Also see Scott's review of Evita
Following the mammoth critical, award, and financial success of The Producers, it was inevitable that Mel Brooks would look to musicalize more of his movies. However, the stage version of Young Frankenstein, currently playing on tour at the Aronoff Center in Cincinnati, Ohio, proves both that repeated success on Broadway is a difficult task and that not every film property is ideal for musical adaptation. Despite solid performances and lots of humor, this show fails to meet either the standards of The Producers musical or of the original, hilarious Young Frankenstein film.
Young Frankenstein is the tale of Frederick Frankenstein, a successful American brain surgeon, who visits Transylvania following the death of his grandfather, who had followed in the family tradition of creating creatures from dead tissue. With the assistance of his sexy assistant Inga, a goofy sidekick Igor, and his grandfather's ex-lover Frau Blucher, Dr. Frankenstein follows in his ancestors' footsteps and creates a monster. Comedic chaos ensues as the monster escapes and eventually kidnaps Frederick's fiancée Elizabeth.
The book by Mel Brooks and Thomas Meehan closely follows the screenplay by Brooks and Gene Wilder in structure and story. The 1974 film succeeded by parodying the classic Frankenstein tale and movies with subtle humor and was shot in visually nostalgic black and white along with 1930s style scene transitions. The musical, instead, goes for much more in-your-face broad and bawdy humor (very similar to The Producers) which seems a pale comparison to the film approach. While many of the numerous one-liners are very funny, it's difficult to build an entire show on them.
Mel Brooks the songwriter is even more of a mixed bag. His lyrics are often very funny in both content and words, containing some of the best rhymed and sung jokes around. But, they also lack substance much of the time and rely on lists too often. Weaker still is the music. Mr. Brooks has never claimed to be a trained or accomplished composer, but his tunes here are particular unmemorable (as compared to The Producers) and so many of them sound derivative of other showtunes. "Roll in the Hay" and "Deep Love" are probably the best of Brooks' songs, but the audience will simply leave singing Irving Berlin's "Puttin' On the Ritz", which is incorporated into the musical just as it was in the movie version.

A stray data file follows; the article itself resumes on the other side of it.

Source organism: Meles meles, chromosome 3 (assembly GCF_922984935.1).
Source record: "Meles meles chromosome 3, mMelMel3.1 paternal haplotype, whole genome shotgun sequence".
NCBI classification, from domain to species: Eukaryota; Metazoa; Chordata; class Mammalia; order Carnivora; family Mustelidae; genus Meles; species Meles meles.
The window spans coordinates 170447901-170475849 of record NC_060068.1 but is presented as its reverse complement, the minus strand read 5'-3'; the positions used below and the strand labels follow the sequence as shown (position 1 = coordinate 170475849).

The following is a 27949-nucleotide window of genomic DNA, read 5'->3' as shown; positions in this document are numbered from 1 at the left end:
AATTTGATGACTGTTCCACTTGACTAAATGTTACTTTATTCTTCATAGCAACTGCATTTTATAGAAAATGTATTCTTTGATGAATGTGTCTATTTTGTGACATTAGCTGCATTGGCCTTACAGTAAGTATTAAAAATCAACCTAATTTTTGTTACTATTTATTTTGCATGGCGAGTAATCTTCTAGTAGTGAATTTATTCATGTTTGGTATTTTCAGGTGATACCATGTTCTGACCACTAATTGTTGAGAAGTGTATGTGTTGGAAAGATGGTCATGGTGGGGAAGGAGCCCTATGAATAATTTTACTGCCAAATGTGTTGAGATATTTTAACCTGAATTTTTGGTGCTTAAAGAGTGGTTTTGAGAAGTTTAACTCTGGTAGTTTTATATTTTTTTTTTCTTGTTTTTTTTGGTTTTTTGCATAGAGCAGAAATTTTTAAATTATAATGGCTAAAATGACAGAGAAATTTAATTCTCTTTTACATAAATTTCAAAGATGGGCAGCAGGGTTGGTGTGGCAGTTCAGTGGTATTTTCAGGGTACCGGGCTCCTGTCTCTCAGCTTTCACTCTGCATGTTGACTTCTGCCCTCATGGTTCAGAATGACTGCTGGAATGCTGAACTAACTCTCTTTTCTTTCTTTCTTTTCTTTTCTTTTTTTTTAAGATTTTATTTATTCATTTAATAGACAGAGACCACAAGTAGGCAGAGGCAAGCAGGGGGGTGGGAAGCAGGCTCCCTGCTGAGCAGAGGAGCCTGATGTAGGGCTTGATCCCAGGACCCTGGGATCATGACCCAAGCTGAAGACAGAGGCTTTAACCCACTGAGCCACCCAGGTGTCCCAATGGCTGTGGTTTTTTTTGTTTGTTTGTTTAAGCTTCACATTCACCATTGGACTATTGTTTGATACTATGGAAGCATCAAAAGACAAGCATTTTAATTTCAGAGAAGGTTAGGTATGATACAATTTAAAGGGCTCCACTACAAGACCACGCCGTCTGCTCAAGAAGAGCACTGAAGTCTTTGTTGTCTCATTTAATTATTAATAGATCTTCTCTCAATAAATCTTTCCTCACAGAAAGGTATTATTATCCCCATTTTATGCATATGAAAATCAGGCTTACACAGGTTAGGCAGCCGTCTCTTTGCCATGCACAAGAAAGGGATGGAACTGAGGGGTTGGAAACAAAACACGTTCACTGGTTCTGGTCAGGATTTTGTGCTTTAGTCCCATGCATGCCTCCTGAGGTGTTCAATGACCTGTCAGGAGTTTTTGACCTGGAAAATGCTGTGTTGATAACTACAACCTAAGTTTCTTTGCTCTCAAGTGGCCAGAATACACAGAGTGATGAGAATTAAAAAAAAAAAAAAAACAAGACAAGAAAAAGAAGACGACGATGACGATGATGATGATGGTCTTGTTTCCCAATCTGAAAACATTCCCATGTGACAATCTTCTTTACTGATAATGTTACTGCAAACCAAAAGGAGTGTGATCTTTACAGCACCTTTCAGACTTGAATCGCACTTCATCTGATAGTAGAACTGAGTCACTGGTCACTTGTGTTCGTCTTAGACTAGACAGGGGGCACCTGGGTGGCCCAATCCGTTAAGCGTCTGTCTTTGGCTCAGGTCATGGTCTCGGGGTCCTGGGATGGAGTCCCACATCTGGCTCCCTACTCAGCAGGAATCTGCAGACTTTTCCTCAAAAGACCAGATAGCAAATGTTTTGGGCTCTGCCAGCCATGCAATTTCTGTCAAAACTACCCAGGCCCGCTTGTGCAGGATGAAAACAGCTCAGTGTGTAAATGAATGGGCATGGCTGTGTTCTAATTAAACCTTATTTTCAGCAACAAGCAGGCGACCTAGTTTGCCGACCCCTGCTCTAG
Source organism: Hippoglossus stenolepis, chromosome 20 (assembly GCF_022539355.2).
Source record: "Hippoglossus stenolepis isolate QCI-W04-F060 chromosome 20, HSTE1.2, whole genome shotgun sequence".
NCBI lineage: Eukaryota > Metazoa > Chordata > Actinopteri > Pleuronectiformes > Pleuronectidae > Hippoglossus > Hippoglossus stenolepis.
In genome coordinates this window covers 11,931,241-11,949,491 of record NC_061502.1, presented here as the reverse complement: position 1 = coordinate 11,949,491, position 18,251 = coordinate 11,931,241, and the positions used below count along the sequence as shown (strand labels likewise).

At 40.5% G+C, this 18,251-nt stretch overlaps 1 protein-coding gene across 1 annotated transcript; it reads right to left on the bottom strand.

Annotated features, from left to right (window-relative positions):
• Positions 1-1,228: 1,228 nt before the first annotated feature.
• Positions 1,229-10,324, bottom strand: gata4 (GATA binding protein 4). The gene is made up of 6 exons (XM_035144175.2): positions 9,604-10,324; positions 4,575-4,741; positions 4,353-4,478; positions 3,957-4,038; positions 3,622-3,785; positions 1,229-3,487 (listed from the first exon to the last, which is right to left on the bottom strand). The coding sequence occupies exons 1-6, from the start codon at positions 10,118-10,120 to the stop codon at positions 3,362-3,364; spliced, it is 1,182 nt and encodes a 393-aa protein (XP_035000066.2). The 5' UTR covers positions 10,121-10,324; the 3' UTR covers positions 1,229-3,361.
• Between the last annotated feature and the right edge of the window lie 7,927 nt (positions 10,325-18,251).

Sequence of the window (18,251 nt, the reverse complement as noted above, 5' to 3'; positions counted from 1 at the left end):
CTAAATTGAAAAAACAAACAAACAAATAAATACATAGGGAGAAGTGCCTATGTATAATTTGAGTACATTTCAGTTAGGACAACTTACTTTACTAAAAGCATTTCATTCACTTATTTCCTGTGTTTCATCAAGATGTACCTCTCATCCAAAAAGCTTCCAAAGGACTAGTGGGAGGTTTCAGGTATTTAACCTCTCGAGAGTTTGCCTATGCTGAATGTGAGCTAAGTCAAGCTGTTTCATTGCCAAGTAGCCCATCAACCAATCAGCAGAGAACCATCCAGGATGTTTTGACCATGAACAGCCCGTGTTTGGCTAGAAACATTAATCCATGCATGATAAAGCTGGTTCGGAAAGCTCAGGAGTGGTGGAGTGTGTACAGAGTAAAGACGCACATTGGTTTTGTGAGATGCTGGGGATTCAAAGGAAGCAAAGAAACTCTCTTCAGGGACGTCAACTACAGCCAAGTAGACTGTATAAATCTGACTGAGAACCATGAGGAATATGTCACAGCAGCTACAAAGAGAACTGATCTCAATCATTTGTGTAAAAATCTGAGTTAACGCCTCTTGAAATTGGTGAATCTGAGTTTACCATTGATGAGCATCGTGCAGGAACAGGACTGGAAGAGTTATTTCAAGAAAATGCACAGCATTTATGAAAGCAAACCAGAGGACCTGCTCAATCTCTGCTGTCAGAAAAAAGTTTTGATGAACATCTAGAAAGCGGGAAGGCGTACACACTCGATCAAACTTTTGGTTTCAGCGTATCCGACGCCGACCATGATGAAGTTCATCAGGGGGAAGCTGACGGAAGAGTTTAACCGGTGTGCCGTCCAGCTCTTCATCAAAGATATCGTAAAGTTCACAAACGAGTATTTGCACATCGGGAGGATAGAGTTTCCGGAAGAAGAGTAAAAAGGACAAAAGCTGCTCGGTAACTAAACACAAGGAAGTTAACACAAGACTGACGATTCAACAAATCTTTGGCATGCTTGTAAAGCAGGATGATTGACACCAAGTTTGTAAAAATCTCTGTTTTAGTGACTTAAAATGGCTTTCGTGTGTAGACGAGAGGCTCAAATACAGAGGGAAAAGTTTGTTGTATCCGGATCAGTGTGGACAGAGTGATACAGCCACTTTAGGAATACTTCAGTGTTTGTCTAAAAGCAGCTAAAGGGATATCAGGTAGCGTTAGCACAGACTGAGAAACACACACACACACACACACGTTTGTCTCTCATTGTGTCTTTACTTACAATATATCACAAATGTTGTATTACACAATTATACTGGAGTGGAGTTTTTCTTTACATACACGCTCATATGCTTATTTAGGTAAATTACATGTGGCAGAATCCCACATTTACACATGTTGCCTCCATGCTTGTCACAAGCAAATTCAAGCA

Director /choreographer Susan Stroman certainly provides the musical with stellar showbiz razzamatazz, but this again is counter to what made the film so beloved. The visual humor comes across well, with the best example being Igor's antics with the castle door. However, much of the physical comedy, as well as most of the songs, never seem to grow organically from the story or characters. While Ms. Stroman's dances are crisp and athletic, they sometimes seem excessive. This is best seen in the overblown staging of "Puttin' On The Ritz", which unnecessarily becomes a huge production number for the entire cast. For the tour, Robert Billig capably leads a small, keyboard heavy orchestra.
Christopher Ryan (Frederick) is a capable song-and-dance man and pulls off the humor of the role adequately. As Igor, Cory English has most of the show's best comedic moments and certainly wins lots of laughs as a result. 2008 CCM grad Preston Truman Boyd does well giving The Monster both the necessary scary and funny qualities of this physically demanding role. Broadway vet David Benoit is effective as both the staunch Inspector Kemp and the lonely Hermit. The women of the cast make slightly stronger impressions. Synthia Link is sexy and silly as Inga, sings clear as a bell, and dances gracefully. Janine Divita is a sassy and forthright Elizabeth, and conveys commendable stage presence. As Frau Blucher, Joanna Glushak displays excellent comic timing and a big voice well suited to the role. The ensemble does well executing the choreography and in playing multiple parts throughout. While the traveling cast of Young Frankenstein is solid all-around, those audience members who saw the original Broadway cast of the musical (which admittedly is likely to be few) will recognize that none of these fine professionals is able to supplant the memory of the originals, and anyone performing these roles will also have to deal with comparisons to the famous film cast.
The set design by Robin Wagner is impressive in scope and size, and the costumes by William Ivey Long are showbiz flashy, and attractive, and mimic the film outfits at times. Peter Kaczorowski's lighting includes lots of thrilling special effects.
For some hearty laughs and good performances, the national tour of Young Frankenstein is fine entertainment. However, the show suffers when compared to the film version, or Mel Brooks' previous musical adaptation, The Producers. Young Frankenstein continues at the Aronoff Center in Cincinnati through November 28. 2010. For tickets, call 513-621-2787. Visit www.youngfrankensteinthemusical.com for more information on the tour.